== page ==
Computer vision-based machine learning models have revolutionized the field of artificial intelligence by enabling computers to analyze and understand visual data. This has led to the development of new technologies in diverse areas such as robotics, autonomous driving, and medical diagnostics. Two of the most popular types of computer vision models are classification and object detection models.
Classification models are designed to assign a predefined label or category to an input image as a whole. Object detection models, on the other hand, not only classify objects but also localize them within an image. These models identify multiple objects of interest and provide bounding box coordinates around them. These techniques alone allow systems to interact with the world in many useful ways, however, there are still plenty of use cases that they can not adequately address.
Consider, for example, a cooking robot that needs to find butter to complete a recipe. An object detection model could locate a stick of butter easily enough, but what if only a quarter of the stick was left? Or what if the butter was instead in a tub? This would present an object detection model with a lot of challenges, because it would need to be trained on a diverse, labeled dataset containing each possible form butter could be found in.
This is a big enough problem as it is, but when expanding the scope of a robot to a wider range of tasks, the amount of training data and annotation that would be needed quickly becomes impractical to collect. A material selection model offers the promise of overcoming these challenges by, instead of detecting the shape of a stick of butter, recognizing what material it is made of. Such a model could, in theory, detect butter whether it is in a stick, a tub, or spread on a piece of toast, all without requiring specific examples of each of these forms.
Unfortunately, because a material’s appearance can vary drastically due to lighting, the shape of the object, and other factors, material selection models have yet to live up to their promise. MIT researchers have recently made some progress on this front, however, with a processing pipeline that they call Materialistic. After a user selects a pixel or small region of an image, this tool can accurately locate everything else in the image made of that same material.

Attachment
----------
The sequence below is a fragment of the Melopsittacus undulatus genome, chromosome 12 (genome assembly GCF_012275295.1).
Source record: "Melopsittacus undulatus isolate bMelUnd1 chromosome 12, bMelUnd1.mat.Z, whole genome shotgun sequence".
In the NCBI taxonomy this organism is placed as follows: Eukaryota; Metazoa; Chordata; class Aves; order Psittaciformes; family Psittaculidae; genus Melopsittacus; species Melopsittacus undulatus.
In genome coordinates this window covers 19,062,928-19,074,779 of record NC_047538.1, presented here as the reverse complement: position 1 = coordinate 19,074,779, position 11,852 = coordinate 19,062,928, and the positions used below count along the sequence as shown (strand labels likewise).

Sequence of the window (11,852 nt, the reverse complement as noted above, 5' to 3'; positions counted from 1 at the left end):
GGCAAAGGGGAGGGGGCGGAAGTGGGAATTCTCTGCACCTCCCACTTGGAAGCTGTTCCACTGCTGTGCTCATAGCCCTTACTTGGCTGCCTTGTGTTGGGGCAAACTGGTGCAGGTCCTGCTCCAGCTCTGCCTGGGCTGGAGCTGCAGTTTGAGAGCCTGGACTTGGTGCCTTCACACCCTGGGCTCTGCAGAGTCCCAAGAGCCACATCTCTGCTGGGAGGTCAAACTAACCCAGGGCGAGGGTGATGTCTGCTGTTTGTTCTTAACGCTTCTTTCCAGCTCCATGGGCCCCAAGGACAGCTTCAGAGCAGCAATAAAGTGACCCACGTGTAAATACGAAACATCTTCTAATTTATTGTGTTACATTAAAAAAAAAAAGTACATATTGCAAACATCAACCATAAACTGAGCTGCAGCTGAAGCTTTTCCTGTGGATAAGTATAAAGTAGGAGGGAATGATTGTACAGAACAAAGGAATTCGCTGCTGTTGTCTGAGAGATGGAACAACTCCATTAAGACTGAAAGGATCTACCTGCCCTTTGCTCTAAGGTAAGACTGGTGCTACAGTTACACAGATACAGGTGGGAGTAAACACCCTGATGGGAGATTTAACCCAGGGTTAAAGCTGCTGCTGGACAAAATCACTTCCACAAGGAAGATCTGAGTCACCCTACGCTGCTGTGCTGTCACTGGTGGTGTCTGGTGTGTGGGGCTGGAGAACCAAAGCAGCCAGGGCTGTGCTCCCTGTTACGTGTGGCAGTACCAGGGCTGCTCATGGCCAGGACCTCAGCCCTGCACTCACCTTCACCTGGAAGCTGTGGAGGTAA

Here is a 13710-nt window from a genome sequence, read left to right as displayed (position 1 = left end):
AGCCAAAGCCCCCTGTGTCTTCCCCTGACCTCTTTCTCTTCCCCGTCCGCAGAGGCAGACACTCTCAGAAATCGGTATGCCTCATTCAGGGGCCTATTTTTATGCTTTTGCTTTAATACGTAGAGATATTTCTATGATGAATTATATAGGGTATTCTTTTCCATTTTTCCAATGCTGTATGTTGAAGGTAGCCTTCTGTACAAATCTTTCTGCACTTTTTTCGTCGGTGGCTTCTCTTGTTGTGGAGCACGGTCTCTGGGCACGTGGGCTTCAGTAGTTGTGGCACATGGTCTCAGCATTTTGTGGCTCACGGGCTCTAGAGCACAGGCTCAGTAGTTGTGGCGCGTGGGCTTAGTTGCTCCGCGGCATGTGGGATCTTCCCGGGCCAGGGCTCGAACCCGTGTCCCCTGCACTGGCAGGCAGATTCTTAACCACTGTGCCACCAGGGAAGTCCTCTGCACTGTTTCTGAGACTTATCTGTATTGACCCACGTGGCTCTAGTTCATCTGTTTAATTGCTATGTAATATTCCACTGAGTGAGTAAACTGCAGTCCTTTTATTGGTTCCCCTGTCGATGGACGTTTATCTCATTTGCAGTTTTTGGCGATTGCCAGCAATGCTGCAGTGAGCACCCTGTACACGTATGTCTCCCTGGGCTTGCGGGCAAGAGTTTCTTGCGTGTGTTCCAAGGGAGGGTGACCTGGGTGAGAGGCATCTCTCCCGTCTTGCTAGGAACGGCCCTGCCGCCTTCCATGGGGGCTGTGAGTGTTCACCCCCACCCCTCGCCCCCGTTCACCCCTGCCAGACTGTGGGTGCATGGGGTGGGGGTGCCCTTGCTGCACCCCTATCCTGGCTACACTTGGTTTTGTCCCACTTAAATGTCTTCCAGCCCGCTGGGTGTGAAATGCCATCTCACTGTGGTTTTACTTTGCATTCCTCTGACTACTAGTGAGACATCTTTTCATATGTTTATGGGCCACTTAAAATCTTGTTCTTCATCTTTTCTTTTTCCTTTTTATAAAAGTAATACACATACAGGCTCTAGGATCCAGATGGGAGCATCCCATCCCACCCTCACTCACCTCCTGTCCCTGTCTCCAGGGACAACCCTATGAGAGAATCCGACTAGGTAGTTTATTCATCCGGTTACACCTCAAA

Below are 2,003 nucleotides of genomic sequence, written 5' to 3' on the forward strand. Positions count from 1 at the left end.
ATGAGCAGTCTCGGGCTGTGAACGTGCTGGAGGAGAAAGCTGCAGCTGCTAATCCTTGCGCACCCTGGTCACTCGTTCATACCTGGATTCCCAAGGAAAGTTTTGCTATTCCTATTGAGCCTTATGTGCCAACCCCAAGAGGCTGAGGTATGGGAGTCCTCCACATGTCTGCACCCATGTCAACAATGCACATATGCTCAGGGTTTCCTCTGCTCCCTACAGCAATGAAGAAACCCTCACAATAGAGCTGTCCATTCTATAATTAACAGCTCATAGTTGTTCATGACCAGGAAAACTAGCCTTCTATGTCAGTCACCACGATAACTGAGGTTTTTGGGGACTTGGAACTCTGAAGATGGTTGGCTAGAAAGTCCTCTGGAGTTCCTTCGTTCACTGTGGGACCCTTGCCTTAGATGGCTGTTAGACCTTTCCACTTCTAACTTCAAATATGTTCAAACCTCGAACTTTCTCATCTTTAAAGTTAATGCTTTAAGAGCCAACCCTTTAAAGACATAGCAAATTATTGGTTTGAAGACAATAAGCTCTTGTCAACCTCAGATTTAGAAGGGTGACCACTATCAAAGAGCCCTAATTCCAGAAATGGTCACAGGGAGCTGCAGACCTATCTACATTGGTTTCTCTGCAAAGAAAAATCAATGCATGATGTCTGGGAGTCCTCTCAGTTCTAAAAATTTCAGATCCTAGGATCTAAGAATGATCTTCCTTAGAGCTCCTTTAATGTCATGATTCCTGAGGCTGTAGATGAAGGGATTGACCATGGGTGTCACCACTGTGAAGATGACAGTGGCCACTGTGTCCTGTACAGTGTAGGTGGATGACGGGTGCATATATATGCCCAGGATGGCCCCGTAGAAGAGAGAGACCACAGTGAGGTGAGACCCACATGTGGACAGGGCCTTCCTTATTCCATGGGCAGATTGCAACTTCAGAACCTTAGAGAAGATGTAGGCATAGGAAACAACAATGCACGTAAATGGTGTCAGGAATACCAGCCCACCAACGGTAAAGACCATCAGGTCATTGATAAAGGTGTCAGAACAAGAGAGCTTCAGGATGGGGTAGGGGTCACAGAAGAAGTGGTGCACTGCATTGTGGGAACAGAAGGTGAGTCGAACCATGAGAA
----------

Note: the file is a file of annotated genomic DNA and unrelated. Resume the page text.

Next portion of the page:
The team wanted Materialistic to be capable of matching up any arbitrary materials, not just a small predefined set. Since no sufficiently large datasets exist with images mapped to a fine-grained description of the locations of materials within them, a synthetic dataset was created in a simulated environment. A set of 50,000 images was generated containing 16,000 materials that were randomly applied to objects.
After training the model, it was tested to ensure that the work translated into accurate results in the real world. Unfortunately, it did not. But further examinations revealed that this was simply due to a distribution shift — the simulated data and real-world data were simply too different. It was found, however, that by adding a pretrained DINO computer vision model as the first step in the pipeline, to give the system an understanding of real-world scenes, the accuracy was greatly improved.
Using this final model, when a user selects a material in an image, Materialistic processes every other pixel and assigns it a score representing the certainty level that the material is the same as the target. When compared with existing material selection models, Materialistic was found to outperform them, with average accuracy rates of about 92%.
It has been noted, however, that the method struggles with very fine features, or thin strips of a material. This could be a result of the training data used, which did not contain many thin geometric structures. The researchers are working to improve this issue for a future release. But even as it stands today, Materialistic offers the promise of giving computer vision systems a better high-level understanding of the world.